News Article | April 18, 2016
I returned from the Nuclear Energy Insider International Advanced Reactor and SMR Summit with revived energy, optimism and passion for participating in an expanding effort to smooth and straighten the tortuous path associated with producing increased quantities of clean energy from atomic fission. The effort isn’t small, it isn’t narrowly focused, and it isn’t–by any means–limited to the United States. It is exciting, potentially paradigm busting, wide ranging and the right thing to do. I can’t think of a better investment of the time I cannot spend with my family, especially my ever-entertaining young grandchildren. While at the event, I asked a few questions. (Some who attended might quibble with my use of the word “few.”) One question apparently intrigued people enough that the speakers began answering it before I even had a chance to ask it. There were several versions of the question, but they all boiled down to the following, generally asked of company business and technical leaders. Maybe this question and the answers can spread to become a meme with legs that helps the public gain a better appreciation of the nuclear energy’s proven benefits. It might help stimulate a curiosity about atomic energy’s potential to make their own lives more comfortable and prosperous while also helping human society achieve a more sustainable development path. The idea came during a talk by Harlen Bowers, president of X-Energy, a company that Atomic Insights has covered in the past (X-Energy introduced its company and first product to Virginia chapter of ANS and Atomic Show #248 – Dr. Pete Pappano, VP Fuel Production X-Energy. Bowers began by pointing to Elon Musk’s success in generating excitement for the Tesla 3, a car that will not even enter production for at least a year. Despite the fact that no one has seen an actual car or been able to test drive one, approximately 300,000 people have put down a $1,000 deposit to place an advanced order. Bowers stated that this show of interest provides evidence that there are people that care so much about climate change that they are willing to pay more for products that make a contribution. Bowers talk included strong admonitions to advanced reactor companies about coming together as a community to communicate the value of their technology in terms of flexibility, siting options and as a vital contributor to the fight against climate change. He told the assembled audience that we need to be willing to take the “spears and arrows” that will be thrown our way if we put ourselves into the public spotlight to make the case of for the importance of building new nuclear power sources. Then he said something that stimulated my question about building plants in our own backyards. Bowers concluded his talk as follows, “Reach out, communicate early and often and envision us as the Teslas of the nuclear industry.” Here is the question as I first asked it. (Note: X-Energy was founded and is funded by Dr. Kam Ghaffarian, an entrepreneur whose financial resources came from prior successes in the aerospace and defense industry.) Maybe one of the best ways to convince everybody, or almost everybody, is for Kam to buy himself a nice rural estate and put an X-Energy reactor in his backyard. Seriously, if he, or you or me or others in the industry say, “I’ll show you how confident I am. I’ll put it in my backyard. I’ll raise my children here, I’ll bring my grandchildren and show that it’s safe. We’ve seen the testing data, we understand it, but it’s hard to convince people using terms like “design basis accident” and “source term.” What I did not say, but wish I had, is that Kam, or other industry leaders deciding to adopt this strategy should make a big splash with the announcement and sell the idea hard to neighbors by helping them understand the benefits that such a machine could provide to the whole community. When I get more time, I will put together an audio file of some of the responses I received during the rest of day two of the summit as I asked several other company leaders, industry advocates or technical experts versions of the question. I know it is easy to say and easy to attempt to dismiss it as the empty promise of an overly enthusiastic sales guy, but I really want to eventually power and heat my home and my community with a nearby nuclear power source. I would need a couple of cooperating neighbors as partners, but the field behind our houses might be big enough. My ideal installation would be an Adams Engine, but the Xe-100 is reasonably close in concept and technology. There are other entries in the field of advanced small reactors that would also be acceptable as my next door neighbor. I’ve a lot more content from the summit to share with you, but it’s getting too close to departure time for my next research trip. This one is back in my old stomping grounds in Annapolis, MD. It will be a little like deja vu all over again to sit in a Rickover Hall auditorium for the opening plenary of a Technical Meeting on Nuclear Energy and Cyber Security. This meeting is in recognition of the first Naval Academy graduating classes for the Nuclear Engineering and Cyber Security majors. PS: After recent meetings in Washington, New York City, Atlanta and the coming meeting in Annapolis, the Atomic Insights travel account is shrinking. If you like having a vocal representative at these meetings who–eventually–provides you useful reports, please consider providing your financial support.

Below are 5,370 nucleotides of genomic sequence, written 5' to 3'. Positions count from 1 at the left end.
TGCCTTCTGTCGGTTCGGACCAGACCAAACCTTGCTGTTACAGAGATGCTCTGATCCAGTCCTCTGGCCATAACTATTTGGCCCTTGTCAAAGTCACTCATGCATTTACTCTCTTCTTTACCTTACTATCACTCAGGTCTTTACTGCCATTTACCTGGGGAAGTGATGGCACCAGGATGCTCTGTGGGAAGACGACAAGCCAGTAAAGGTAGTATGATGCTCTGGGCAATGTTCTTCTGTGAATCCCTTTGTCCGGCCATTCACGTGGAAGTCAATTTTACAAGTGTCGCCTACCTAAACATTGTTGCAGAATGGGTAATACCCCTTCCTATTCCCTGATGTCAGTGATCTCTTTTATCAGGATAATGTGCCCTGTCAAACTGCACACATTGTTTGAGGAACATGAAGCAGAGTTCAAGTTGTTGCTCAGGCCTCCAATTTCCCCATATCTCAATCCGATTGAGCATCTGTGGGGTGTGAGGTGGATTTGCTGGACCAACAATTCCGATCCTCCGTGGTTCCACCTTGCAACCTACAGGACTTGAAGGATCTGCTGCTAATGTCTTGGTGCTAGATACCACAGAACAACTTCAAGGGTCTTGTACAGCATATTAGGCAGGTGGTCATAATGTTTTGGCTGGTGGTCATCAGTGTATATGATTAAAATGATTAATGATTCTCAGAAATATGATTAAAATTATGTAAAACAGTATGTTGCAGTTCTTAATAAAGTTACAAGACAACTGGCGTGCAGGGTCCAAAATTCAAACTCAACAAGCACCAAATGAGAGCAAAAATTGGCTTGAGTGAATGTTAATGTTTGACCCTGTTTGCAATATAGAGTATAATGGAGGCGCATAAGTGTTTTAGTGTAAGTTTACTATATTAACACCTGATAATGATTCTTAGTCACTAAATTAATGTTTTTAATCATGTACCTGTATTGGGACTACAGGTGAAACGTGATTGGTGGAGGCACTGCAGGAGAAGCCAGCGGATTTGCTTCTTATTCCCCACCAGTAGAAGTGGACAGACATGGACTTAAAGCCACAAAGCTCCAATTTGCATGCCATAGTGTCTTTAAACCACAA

Vice Adm. Ted Carter made the announcement at the academy's "Athena Conference: Heroines of the past, present and future," which is marking the 40th anniversary of women's admission to the academy. The cyber facility, which will be called Hopper Hall, will be the first building named after a woman at the three main service academies. Often referred to as "Amazing Grace" and the mother of computing, Hopper joined the U.S. Navy Reserve during World War II. She later worked on a team to develop the UNIVAC computer and convert mathematic code into language. That led to developing the first compiler in 1952, which led to the creation of COBOL. Carter said Hopper also wanted to be known for training men and women in the Navy. "So today, her vision, her legacy, will follow through in this field of dreams of cyber for the admiral of the cyber seas—Adm. Grace Hopper," Carter said. A group of women who were the first females to graduate from the academy in 1980 were on hand to applaud the announcement. It meant a lot to Midshipman Frances Kratz, who said she "teared up a little bit" when she heard the building would be named for a Navy woman who inspired her. The sophomore computer science major said Hopper was a big influence on her decision to study computers at the academy. "I just really think that she was so influential, for not only the women in the Navy, but for computer science," Kratz, of Tampa, Florida, said. "Obviously, she was such a leader in that field, and I'm just so excited that it's going to be named after her." Carter noted Hopper Hall will likely be the last major academic building constructed on school grounds, which is tight for space along the Severn River. Groundbreaking is set for Oct. 21 on the 206,000-square-foot building. The academy hopes to have the $106 million facility operational by 2019. It will be built between the Nimitz Library and Rickover Hall. The academy requires all students to take two cyber security classes in a field of increasing importance to national security and civilian computer networks. The school graduated its first cyber security majors this year. Next year, it hopes to become the nation's first college to have a cyber major accredited by ABET, a leading nonprofit accrediting agency for the disciplines of applied science, computing and engineering. "It will be a first for a cyber program nationwide, but we expect to do pretty well. We've been planning this for three years," said Andrew Phillips, the academy's academic dean and provost. Explore further: Naval Academy should be center for study of cybersecurity, new superintendent says © 2016 The Associated Press. All rights reserved.